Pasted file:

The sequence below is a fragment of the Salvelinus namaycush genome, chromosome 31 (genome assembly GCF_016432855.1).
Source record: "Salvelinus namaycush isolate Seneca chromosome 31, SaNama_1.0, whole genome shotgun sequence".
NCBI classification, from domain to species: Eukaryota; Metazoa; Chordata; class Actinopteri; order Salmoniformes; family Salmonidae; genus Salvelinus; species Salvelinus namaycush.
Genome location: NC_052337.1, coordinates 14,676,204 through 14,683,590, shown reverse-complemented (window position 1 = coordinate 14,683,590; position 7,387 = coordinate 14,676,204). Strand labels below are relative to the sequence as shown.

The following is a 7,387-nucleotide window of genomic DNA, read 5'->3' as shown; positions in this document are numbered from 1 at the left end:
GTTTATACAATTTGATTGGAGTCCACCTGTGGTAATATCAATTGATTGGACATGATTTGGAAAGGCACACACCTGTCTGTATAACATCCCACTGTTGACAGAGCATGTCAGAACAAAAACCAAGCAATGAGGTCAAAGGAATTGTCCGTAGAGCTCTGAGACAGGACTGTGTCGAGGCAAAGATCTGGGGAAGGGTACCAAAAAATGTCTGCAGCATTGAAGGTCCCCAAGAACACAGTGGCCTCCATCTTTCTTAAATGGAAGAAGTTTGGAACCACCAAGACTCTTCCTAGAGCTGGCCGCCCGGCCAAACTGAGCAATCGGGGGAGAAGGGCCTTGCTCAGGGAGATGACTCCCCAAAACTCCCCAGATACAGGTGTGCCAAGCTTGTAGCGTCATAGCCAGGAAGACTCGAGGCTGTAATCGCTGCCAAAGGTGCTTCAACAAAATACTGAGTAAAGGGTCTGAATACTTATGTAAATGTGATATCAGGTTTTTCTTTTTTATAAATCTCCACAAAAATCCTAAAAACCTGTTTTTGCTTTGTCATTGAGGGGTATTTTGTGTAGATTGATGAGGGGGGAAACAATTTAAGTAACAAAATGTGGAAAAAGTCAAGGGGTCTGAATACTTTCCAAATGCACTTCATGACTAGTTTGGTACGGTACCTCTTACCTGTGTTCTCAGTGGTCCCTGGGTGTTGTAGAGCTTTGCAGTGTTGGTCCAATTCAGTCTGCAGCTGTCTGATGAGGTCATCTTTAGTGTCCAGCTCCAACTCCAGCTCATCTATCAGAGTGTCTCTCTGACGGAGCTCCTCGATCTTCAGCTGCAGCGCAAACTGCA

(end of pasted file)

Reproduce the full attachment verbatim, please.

The sequence below is a fragment of the Salvelinus namaycush genome, chromosome 31 (genome assembly GCF_016432855.1).
Source record: "Salvelinus namaycush isolate Seneca chromosome 31, SaNama_1.0, whole genome shotgun sequence".
NCBI classification, from domain to species: Eukaryota; Metazoa; Chordata; class Actinopteri; order Salmoniformes; family Salmonidae; genus Salvelinus; species Salvelinus namaycush.
Genome location: NC_052337.1, coordinates 14,676,204 through 14,683,590, shown reverse-complemented (window position 1 = coordinate 14,683,590; position 7,387 = coordinate 14,676,204). Strand labels below are relative to the sequence as shown.

The following is a 7,387-nucleotide window of genomic DNA, read 5'->3' as shown; positions in this document are numbered from 1 at the left end:
GTTTATACAATTTGATTGGAGTCCACCTGTGGTAATATCAATTGATTGGACATGATTTGGAAAGGCACACACCTGTCTGTATAACATCCCACTGTTGACAGAGCATGTCAGAACAAAAACCAAGCAATGAGGTCAAAGGAATTGTCCGTAGAGCTCTGAGACAGGACTGTGTCGAGGCAAAGATCTGGGGAAGGGTACCAAAAAATGTCTGCAGCATTGAAGGTCCCCAAGAACACAGTGGCCTCCATCTTTCTTAAATGGAAGAAGTTTGGAACCACCAAGACTCTTCCTAGAGCTGGCCGCCCGGCCAAACTGAGCAATCGGGGGAGAAGGGCCTTGCTCAGGGAGATGACTCCCCAAAACTCCCCAGATACAGGTGTGCCAAGCTTGTAGCGTCATAGCCAGGAAGACTCGAGGCTGTAATCGCTGCCAAAGGTGCTTCAACAAAATACTGAGTAAAGGGTCTGAATACTTATGTAAATGTGATATCAGGTTTTTCTTTTTTATAAATCTCCACAAAAATCCTAAAAACCTGTTTTTGCTTTGTCATTGAGGGGTATTTTGTGTAGATTGATGAGGGGGGAAACAATTTAAGTAACAAAATGTGGAAAAAGTCAAGGGGTCTGAATACTTTCCAAATGCACTTCATGACTAGTTTGGTACGGTACCTCTTACCTGTGTTCTCAGTGGTCCCTGGGTGTTGTAGAGCTTTGCAGTGTTGGTCCAATTCAGTCTGCAGCTGTCTGATGAGGTCATCTTTAGTGTCCAGCTCCAACTCCAGCTCATCTATCAGAGTGTCTCTCTGACGGAGCTCCTCGATCTTCAGCTGCAGCGCAAACTGCA